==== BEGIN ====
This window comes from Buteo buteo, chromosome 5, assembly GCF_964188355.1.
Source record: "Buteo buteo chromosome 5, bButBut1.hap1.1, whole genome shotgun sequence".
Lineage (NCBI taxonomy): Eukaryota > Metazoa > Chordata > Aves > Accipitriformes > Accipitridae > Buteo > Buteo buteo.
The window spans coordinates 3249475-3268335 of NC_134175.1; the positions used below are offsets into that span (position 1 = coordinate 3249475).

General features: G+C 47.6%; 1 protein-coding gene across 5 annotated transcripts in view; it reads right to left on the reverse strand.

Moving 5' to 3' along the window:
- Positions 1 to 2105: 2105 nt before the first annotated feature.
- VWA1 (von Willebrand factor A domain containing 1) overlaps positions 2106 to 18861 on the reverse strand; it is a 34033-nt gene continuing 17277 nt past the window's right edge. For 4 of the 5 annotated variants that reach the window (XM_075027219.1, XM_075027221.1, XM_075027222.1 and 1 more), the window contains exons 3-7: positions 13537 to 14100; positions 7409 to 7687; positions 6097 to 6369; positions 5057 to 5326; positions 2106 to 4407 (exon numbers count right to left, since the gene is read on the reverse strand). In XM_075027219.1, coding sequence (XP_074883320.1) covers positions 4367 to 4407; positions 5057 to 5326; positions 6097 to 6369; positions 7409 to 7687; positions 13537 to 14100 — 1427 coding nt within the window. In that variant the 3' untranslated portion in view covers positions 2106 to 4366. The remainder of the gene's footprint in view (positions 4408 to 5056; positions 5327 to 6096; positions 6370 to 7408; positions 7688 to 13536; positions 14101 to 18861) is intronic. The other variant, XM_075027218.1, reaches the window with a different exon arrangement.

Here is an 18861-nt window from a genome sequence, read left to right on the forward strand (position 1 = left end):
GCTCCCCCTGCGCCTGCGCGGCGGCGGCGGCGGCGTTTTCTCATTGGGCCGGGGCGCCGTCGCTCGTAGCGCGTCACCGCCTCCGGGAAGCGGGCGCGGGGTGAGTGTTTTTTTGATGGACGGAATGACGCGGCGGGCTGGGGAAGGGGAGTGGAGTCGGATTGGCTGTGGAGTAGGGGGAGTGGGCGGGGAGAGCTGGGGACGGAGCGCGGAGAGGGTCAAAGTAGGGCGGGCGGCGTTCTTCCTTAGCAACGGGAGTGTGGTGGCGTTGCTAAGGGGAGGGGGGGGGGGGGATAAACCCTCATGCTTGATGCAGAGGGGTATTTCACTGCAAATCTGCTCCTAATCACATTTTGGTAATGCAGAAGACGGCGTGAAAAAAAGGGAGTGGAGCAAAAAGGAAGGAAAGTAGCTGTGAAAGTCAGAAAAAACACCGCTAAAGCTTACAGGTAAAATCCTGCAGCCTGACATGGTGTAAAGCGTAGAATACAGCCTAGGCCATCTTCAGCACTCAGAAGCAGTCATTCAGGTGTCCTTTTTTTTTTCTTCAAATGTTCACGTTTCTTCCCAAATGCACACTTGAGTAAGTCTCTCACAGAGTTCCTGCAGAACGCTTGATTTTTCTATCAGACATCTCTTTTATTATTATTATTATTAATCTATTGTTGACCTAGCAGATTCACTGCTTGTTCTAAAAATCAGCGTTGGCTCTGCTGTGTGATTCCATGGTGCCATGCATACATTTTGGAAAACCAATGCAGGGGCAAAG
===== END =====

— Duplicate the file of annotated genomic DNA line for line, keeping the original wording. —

This window comes from Buteo buteo, chromosome 5, assembly GCF_964188355.1.
Source record: "Buteo buteo chromosome 5, bButBut1.hap1.1, whole genome shotgun sequence".
Lineage (NCBI taxonomy): Eukaryota > Metazoa > Chordata > Aves > Accipitriformes > Accipitridae > Buteo > Buteo buteo.
The window spans coordinates 3249475-3268335 of NC_134175.1; the positions used below are offsets into that span (position 1 = coordinate 3249475).

General features: G+C 47.6%; 1 protein-coding gene across 5 annotated transcripts in view; it reads right to left on the reverse strand.

Moving 5' to 3' along the window:
- Positions 1 to 2105: 2105 nt before the first annotated feature.
- VWA1 (von Willebrand factor A domain containing 1) overlaps positions 2106 to 18861 on the reverse strand; it is a 34033-nt gene continuing 17277 nt past the window's right edge. For 4 of the 5 annotated variants that reach the window (XM_075027219.1, XM_075027221.1, XM_075027222.1 and 1 more), the window contains exons 3-7: positions 13537 to 14100; positions 7409 to 7687; positions 6097 to 6369; positions 5057 to 5326; positions 2106 to 4407 (exon numbers count right to left, since the gene is read on the reverse strand). In XM_075027219.1, coding sequence (XP_074883320.1) covers positions 4367 to 4407; positions 5057 to 5326; positions 6097 to 6369; positions 7409 to 7687; positions 13537 to 14100 — 1427 coding nt within the window. In that variant the 3' untranslated portion in view covers positions 2106 to 4366. The remainder of the gene's footprint in view (positions 4408 to 5056; positions 5327 to 6096; positions 6370 to 7408; positions 7688 to 13536; positions 14101 to 18861) is intronic. The other variant, XM_075027218.1, reaches the window with a different exon arrangement.

Here is an 18861-nt window from a genome sequence, read left to right on the forward strand (position 1 = left end):
GCTCCCCCTGCGCCTGCGCGGCGGCGGCGGCGGCGTTTTCTCATTGGGCCGGGGCGCCGTCGCTCGTAGCGCGTCACCGCCTCCGGGAAGCGGGCGCGGGGTGAGTGTTTTTTTGATGGACGGAATGACGCGGCGGGCTGGGGAAGGGGAGTGGAGTCGGATTGGCTGTGGAGTAGGGGGAGTGGGCGGGGAGAGCTGGGGACGGAGCGCGGAGAGGGTCAAAGTAGGGCGGGCGGCGTTCTTCCTTAGCAACGGGAGTGTGGTGGCGTTGCTAAGGGGAGGGGGGGGGGGGGATAAACCCTCATGCTTGATGCAGAGGGGTATTTCACTGCAAATCTGCTCCTAATCACATTTTGGTAATGCAGAAGACGGCGTGAAAAAAAGGGAGTGGAGCAAAAAGGAAGGAAAGTAGCTGTGAAAGTCAGAAAAAACACCGCTAAAGCTTACAGGTAAAATCCTGCAGCCTGACATGGTGTAAAGCGTAGAATACAGCCTAGGCCATCTTCAGCACTCAGAAGCAGTCATTCAGGTGTCCTTTTTTTTTTCTTCAAATGTTCACGTTTCTTCCCAAATGCACACTTGAGTAAGTCTCTCACAGAGTTCCTGCAGAACGCTTGATTTTTCTATCAGACATCTCTTTTATTATTATTATTATTAATCTATTGTTGACCTAGCAGATTCACTGCTTGTTCTAAAAATCAGCGTTGGCTCTGCTGTGTGATTCCATGGTGCCATGCATACATTTTGGAAAACCAATGCAGGGGCAAAG